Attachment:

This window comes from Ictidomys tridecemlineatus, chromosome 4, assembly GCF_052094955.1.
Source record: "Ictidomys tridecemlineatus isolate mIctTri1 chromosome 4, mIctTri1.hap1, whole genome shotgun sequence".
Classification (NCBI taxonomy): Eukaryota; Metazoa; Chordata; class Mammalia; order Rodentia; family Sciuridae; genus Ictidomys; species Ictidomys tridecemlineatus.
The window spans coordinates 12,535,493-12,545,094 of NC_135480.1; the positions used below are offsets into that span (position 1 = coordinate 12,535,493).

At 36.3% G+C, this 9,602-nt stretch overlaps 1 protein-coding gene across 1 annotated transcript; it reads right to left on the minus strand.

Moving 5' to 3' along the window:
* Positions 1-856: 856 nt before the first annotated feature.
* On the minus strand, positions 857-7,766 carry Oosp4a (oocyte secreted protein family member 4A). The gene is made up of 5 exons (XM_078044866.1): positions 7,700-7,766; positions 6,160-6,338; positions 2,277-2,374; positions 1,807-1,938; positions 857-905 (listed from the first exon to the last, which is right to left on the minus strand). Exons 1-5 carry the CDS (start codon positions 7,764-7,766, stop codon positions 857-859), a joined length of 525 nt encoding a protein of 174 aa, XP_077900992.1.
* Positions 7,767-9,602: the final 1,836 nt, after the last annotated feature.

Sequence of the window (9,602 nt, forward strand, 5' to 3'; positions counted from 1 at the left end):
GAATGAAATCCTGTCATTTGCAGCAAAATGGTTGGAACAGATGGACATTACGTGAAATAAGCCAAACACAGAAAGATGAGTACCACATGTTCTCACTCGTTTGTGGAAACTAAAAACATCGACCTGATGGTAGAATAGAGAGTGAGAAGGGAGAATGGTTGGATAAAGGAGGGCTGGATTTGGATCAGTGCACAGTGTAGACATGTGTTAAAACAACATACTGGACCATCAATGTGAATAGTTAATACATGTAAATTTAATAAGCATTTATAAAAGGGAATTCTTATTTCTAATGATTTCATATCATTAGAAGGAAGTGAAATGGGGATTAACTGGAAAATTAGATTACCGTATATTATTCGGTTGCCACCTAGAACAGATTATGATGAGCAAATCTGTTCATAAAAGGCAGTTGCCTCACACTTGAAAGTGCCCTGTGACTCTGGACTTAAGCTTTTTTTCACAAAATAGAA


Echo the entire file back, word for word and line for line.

This window comes from Ictidomys tridecemlineatus, chromosome 4, assembly GCF_052094955.1.
Source record: "Ictidomys tridecemlineatus isolate mIctTri1 chromosome 4, mIctTri1.hap1, whole genome shotgun sequence".
Classification (NCBI taxonomy): Eukaryota; Metazoa; Chordata; class Mammalia; order Rodentia; family Sciuridae; genus Ictidomys; species Ictidomys tridecemlineatus.
The window spans coordinates 12,535,493-12,545,094 of NC_135480.1; the positions used below are offsets into that span (position 1 = coordinate 12,535,493).

At 36.3% G+C, this 9,602-nt stretch overlaps 1 protein-coding gene across 1 annotated transcript; it reads right to left on the minus strand.

Moving 5' to 3' along the window:
* Positions 1-856: 856 nt before the first annotated feature.
* On the minus strand, positions 857-7,766 carry Oosp4a (oocyte secreted protein family member 4A). The gene is made up of 5 exons (XM_078044866.1): positions 7,700-7,766; positions 6,160-6,338; positions 2,277-2,374; positions 1,807-1,938; positions 857-905 (listed from the first exon to the last, which is right to left on the minus strand). Exons 1-5 carry the CDS (start codon positions 7,764-7,766, stop codon positions 857-859), a joined length of 525 nt encoding a protein of 174 aa, XP_077900992.1.
* Positions 7,767-9,602: the final 1,836 nt, after the last annotated feature.

Sequence of the window (9,602 nt, forward strand, 5' to 3'; positions counted from 1 at the left end):
GAATGAAATCCTGTCATTTGCAGCAAAATGGTTGGAACAGATGGACATTACGTGAAATAAGCCAAACACAGAAAGATGAGTACCACATGTTCTCACTCGTTTGTGGAAACTAAAAACATCGACCTGATGGTAGAATAGAGAGTGAGAAGGGAGAATGGTTGGATAAAGGAGGGCTGGATTTGGATCAGTGCACAGTGTAGACATGTGTTAAAACAACATACTGGACCATCAATGTGAATAGTTAATACATGTAAATTTAATAAGCATTTATAAAAGGGAATTCTTATTTCTAATGATTTCATATCATTAGAAGGAAGTGAAATGGGGATTAACTGGAAAATTAGATTACCGTATATTATTCGGTTGCCACCTAGAACAGATTATGATGAGCAAATCTGTTCATAAAAGGCAGTTGCCTCACACTTGAAAGTGCCCTGTGACTCTGGACTTAAGCTTTTTTTCACAAAATAGAA